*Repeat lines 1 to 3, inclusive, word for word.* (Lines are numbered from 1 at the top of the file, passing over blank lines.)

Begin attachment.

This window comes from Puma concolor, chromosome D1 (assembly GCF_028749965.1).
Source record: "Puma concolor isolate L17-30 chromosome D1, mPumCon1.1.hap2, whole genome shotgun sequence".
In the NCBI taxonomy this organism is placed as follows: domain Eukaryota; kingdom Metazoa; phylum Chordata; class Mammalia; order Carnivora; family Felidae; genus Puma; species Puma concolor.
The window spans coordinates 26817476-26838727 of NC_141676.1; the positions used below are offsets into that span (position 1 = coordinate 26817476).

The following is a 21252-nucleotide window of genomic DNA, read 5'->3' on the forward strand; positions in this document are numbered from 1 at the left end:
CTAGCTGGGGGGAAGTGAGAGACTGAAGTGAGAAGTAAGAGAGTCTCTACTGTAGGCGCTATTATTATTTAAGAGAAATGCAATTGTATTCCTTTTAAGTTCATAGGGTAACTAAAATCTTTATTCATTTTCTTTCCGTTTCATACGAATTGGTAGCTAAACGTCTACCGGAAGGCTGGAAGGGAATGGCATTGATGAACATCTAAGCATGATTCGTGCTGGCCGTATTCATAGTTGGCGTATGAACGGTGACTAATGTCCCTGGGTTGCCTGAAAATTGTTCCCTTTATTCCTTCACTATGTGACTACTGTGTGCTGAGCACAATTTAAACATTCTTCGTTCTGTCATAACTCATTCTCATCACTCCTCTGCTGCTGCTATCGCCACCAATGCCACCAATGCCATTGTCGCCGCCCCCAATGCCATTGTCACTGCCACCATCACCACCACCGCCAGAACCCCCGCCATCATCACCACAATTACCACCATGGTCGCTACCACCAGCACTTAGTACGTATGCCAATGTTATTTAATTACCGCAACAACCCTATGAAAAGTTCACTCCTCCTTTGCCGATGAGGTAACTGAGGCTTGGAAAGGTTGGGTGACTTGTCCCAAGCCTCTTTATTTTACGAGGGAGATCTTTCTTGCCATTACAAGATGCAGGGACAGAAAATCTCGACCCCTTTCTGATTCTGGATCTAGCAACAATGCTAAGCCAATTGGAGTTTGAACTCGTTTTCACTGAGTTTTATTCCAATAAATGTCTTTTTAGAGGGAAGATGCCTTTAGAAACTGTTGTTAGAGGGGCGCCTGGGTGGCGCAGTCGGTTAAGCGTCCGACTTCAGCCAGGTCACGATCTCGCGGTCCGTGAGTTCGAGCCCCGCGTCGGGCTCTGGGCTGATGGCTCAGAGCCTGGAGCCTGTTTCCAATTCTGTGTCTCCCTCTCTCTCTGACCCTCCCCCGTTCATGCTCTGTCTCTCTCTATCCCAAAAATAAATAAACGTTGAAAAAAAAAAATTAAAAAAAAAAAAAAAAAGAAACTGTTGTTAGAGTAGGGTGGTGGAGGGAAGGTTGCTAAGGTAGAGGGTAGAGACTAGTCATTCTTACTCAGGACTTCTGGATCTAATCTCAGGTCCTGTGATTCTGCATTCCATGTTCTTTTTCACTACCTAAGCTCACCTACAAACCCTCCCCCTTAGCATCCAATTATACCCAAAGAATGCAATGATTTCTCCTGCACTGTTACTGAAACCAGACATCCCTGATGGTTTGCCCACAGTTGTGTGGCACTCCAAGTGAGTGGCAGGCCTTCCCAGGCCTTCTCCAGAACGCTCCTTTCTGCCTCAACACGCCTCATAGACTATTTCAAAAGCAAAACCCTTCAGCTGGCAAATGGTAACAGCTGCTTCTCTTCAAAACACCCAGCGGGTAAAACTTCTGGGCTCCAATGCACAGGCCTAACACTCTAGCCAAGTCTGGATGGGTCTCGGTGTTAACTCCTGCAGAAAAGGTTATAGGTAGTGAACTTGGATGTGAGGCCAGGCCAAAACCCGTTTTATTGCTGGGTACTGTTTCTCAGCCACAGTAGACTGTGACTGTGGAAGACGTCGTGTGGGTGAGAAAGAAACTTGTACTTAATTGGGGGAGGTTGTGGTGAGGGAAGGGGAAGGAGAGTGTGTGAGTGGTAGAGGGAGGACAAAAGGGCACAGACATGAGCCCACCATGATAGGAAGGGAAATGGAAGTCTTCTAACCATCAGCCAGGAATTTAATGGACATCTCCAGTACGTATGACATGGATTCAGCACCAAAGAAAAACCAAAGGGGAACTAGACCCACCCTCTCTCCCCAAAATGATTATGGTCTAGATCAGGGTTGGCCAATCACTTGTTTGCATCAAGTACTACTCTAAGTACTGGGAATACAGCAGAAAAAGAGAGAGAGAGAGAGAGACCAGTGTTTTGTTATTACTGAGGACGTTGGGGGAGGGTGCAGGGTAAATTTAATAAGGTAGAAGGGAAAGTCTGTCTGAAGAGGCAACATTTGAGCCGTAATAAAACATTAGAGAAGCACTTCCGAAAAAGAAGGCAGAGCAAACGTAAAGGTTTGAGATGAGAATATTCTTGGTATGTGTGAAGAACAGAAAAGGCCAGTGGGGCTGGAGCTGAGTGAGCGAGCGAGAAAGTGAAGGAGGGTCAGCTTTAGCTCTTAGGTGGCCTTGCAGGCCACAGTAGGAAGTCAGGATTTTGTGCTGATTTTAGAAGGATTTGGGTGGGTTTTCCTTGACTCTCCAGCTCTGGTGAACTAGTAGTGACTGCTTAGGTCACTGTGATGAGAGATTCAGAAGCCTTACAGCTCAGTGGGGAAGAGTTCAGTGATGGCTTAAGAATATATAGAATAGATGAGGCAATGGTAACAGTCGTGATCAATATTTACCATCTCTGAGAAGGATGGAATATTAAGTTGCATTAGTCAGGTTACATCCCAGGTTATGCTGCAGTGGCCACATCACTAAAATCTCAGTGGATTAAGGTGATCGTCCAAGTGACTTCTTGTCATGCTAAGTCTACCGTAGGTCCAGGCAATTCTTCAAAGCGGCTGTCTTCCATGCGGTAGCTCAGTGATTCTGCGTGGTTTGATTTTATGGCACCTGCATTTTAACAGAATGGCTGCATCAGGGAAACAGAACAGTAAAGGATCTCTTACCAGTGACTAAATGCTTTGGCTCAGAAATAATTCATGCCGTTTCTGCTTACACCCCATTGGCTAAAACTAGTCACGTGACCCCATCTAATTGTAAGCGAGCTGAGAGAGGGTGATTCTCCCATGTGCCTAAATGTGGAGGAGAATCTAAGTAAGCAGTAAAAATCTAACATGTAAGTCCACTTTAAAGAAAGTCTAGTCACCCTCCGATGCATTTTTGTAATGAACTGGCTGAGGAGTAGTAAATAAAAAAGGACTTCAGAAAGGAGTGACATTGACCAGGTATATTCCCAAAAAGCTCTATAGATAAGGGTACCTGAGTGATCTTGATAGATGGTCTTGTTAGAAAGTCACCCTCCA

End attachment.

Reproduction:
This window comes from Puma concolor, chromosome D1 (assembly GCF_028749965.1).
Source record: "Puma concolor isolate L17-30 chromosome D1, mPumCon1.1.hap2, whole genome shotgun sequence".
In the NCBI taxonomy this organism is placed as follows: domain Eukaryota; kingdom Metazoa; phylum Chordata; class Mammalia; order Carnivora; family Felidae; genus Puma; species Puma concolor.